California was a two party state then. The Valley was the swing vote.
You know who really loved Nixon? This guy. There’s an amusing moment in season five of Mad Men (set in 1966), where Bert Cooper consoles him, rubbing his shoulders: “I’m telling you, Nixon’s waiting in the weeds…” Roger Sterling had only two years to wait for the restoration to complete. The wilderness would prove to be merely intermission in a character-as-fate drama which would unfold all the way to 1974.
“Mrs. Peggy Goldwater Holt, right foreground, receives a bouquet of roses from Cherie Adams at the first meeting of Goldwater Girls at Phil Ahn’s Moongate Restaurant in Panorama City. Several hundred Goldwater Girls, between 15 and 18 years of age attended.”
Hot Republican teenagers, that was a different Valley. Practically a whole other country.
Historical photos courtesy of the Valley Times Collection
What if someone suspended a cluster of Case Study houses in the airspace above a working-class community in the Valley? Improbable though it may sound, this is coming soon to a ghost building not far from me.
Who would buy there and how would you market it? I can’t improve upon this pithy analysis from a noted New Urbanist:
“Soooooo. Let’s say you are a reasonably solvent individual who wants 1) a mint condition glass box home that 2) hovers above the Blade Runner view of LA and 3) is a manageable Lyft to the perks of civilization. But you also 4) fancy yourself a bit of an iconoclast who 5) savors the grittiness of said landscape – so long as you personally never have to touch it. What better location than the White Favela of Panorama?”
“You get convenience, street cred, and an ironic address all at once. Two options. Each apartment will be huge and very expensive, designed to appeal to empty nester Boomers who don’t want to mow the lawn anymore. Or, these will be tiny personal cubbies and large common areas to facilitate Millennial bonding. There’s more than one way to cash flow a dead office tower.”
The Stahl House above (Case Study House#22, Pierre Koenig) was built in 1960, Panorama Tower, a modernist filing cabinet of offices, in 1962. Neither structure served its purpose for very long. The tower was designed by none other than Welton Becket, the king of jet age Los Angeles architecture: Capitol Records, the Cinerama Dome, Pauley Pavilion, to name a few.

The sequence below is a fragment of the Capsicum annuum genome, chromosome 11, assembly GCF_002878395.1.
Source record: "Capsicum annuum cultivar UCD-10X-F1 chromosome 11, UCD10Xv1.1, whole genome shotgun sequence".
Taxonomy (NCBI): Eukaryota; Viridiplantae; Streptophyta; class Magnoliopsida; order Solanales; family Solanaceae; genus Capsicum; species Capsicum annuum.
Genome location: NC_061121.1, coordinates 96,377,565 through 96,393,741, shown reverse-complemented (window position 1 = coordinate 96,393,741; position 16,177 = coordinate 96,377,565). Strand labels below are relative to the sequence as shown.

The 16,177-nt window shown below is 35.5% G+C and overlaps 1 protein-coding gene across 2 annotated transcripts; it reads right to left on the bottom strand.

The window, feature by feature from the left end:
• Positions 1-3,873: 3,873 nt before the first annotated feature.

Stahl, the most iconic private residence in the city has been unoccupied for years (also, has only two bedrooms). You could fit four on each floor of this building, and every window would a have a comparable view to the horizon, making the re-imagined Panorama Tower the case study of Case Studies: a luxury Bento Box embedded in the exoskeleton of a mid-century icon, the only one its kind in the Valley.
Takacs Architecture is handling the adaptation. Izek Shomof is the developer. A little sleuthing reveals he has chosen the Millennial option: 194 live/work units. Fifteen per floor, with ground floor retail extending into the adjoining lot.
Tower Records is no more but when it was around it meant something if your town or neighborhood had one. The Valley had four and one of them was rumored to be in Panorama City of all places. I was so skeptical of this I had to double check on Google Streetview:
If this seems like a rather sad and stark neighborhood declension, note within a five block radius of this location The Broadway became WalMart, Robinsons became El Super, and Ohrbach’s became the Valley Swap Meet.
General Motors became Home Depot, setting things into motion, which is as concise a summation of post-industrial Los Angeles one can make in five words.
This was the Panorama Tower, 1962. Mid-century sleek, but empty since the Northridge earthquake, nearly half its lifespan.
After a quarter century, it is being redeveloped not as offices, but as lofts. Live/Work (read: GrubHub and YouTube Whoring) has come to downmarket Panorama, just in time for the rebuilding of the trolley line. There are plenty of people in the neighborhood who already clean floors and do windows, making it a green and holistic proposition by New Urbanist standards, even if that was never the intention.
Our official industry now in Los Angeles is lifestyle porn. We don’t build muscle cars on Van Nuys Blvd. anymore, but we will soon have Wayfair couches and quartz countertops.
The tents are with us forever .